Thanks to the Appalachian Trail in Maine, my 25-year-old son Joel and I got to experience something on May 17 that few people ever see: a spring sucker spawning run.

As a kid during summers, when we weren’t fishing for brookies in the Seven-Mile Stream in East Dixfield, my siblings and I fished for suckers.

They were big fish to us kids and they made excellent fertilizer for my grandfather’s corn garden, provided skunks and other critters didn’t get inside the fence and dig them up.

My grandmother said they weren’t good eating because they were bony.

So how did we find such a spectacle on the Appalachian Trail? Well, my wife and I maintain a 1-mile section of the trail in Monson for the Maine Appalachian Trail Club, to which we belong. We’ve done it for a couple of years.

I do all the heavy-duty work, like clearing blown-down trees off the trail with a chain saw, building bog bridges and opening up clogged drainages. She helps remove what I cut, and downed tree limbs.

Myself, having maintained rugged sections of the trail in Andover, Eustis and Newry for 15 years, I call the Monson stretch my retirement section because it’s mostly flat.

Most of it skirts the northwestern shore of Lake Hebron, so the trail crosses a few equally scenic feeder streams.

So on May 17 our son from my wife’s first marriage wanted to go on a father-son bonding outing.

We met for the first time 17 months ago and now the former New Bedford, Mass., resident is living with us for a while, helping out around the yard. It’s great to have him here.

An avid World of Warcraft computer gamer and night owl, he slept much of the way there.

When we arrived, he insisted on carrying my Kelty pack, loaded with gear, food, water and Gatorade.

After a dousing of DEET – the black flies were not behaving – I donned my Kevlar chain saw chaps, steel-toed boots, gloves and protective helmet, grabbed the chain saw and we were off.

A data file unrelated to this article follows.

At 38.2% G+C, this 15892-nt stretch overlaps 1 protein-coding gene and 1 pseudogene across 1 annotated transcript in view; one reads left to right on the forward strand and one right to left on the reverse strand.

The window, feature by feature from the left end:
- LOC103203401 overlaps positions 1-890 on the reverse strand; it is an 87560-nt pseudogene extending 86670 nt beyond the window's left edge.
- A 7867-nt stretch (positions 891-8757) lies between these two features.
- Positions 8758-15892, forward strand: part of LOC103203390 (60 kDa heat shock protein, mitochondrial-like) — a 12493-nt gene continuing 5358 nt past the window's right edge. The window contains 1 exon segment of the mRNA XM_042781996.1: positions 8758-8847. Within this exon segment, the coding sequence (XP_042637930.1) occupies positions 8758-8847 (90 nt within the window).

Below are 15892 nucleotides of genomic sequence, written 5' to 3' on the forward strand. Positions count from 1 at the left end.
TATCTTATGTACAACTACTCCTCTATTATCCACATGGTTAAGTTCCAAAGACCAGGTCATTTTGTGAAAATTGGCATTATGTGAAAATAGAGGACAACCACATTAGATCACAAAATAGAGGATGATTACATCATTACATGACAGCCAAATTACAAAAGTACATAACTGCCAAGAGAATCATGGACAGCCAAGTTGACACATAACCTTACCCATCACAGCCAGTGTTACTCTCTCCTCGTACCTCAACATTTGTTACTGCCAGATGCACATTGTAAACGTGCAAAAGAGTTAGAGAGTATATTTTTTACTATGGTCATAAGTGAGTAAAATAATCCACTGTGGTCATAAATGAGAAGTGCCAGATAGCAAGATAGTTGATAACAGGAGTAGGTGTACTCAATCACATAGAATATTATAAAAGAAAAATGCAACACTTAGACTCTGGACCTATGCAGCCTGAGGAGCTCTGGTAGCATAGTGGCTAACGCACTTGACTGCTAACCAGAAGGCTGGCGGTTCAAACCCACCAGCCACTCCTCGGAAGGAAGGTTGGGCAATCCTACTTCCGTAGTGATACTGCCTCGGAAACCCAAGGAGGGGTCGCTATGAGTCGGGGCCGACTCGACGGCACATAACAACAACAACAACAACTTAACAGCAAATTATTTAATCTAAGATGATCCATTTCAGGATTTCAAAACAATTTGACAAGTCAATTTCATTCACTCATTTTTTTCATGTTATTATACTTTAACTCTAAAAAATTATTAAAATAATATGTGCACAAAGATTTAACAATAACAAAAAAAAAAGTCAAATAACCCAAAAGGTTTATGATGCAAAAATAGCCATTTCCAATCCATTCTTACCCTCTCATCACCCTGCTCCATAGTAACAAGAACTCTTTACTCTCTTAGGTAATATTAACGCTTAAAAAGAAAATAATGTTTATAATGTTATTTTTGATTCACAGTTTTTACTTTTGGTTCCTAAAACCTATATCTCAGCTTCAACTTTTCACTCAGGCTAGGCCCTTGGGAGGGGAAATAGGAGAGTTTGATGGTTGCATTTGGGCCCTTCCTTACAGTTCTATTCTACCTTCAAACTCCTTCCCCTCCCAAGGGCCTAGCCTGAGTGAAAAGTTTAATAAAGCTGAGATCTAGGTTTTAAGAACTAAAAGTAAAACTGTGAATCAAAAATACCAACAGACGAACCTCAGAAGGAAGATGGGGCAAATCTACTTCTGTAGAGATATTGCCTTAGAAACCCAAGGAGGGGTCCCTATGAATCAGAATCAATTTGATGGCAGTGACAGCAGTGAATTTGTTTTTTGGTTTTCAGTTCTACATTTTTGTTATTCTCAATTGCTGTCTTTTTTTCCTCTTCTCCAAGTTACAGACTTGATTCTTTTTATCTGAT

I showed Joel what to clear and how to use a chain saw safely. Then I let him use it while supervising him, after he’d donned the safety gear and I took the pack. He did quite well for a beginner.

At the sucker stream, my son spotted the big fish first as they worked their way upstream. What a sight!

By the hundreds, 1-footers, 2-footers and smaller dark-gray torpedoes flipped and twisted themselves across shallow riffles to reach pools. In one spot, there were thousands of tiny yellow eggs and about 50 fish stacked one atop the other in a 3-foot-deep pool.

My son and I were little kids again, eyes wide and running out of adjectives to describe the way-cool scene.

Farther upstream, there were hundreds more fish where it was much shallower. They were half in the water, half out. We both wondered aloud where the bears and other predators were.

One arrived after we’d had lunch there and continued hiking, because on the way back through, Joel first smelled a dead fish, then we found it lying ripped open on a bank.

I figured it was some kind of large bird, since there were no tracks around and the eyeballs were gone.

Aside from the fish experience and chain saw work, we also found a sun-bleached skeleton of a young fox and brought the intact skull home.

A walk in the woods, chain saw 101, lots of fish, a trinket to treasure, and opening the eyes of a city kid to Mother Nature’s world. It was a bonding experience like none other.

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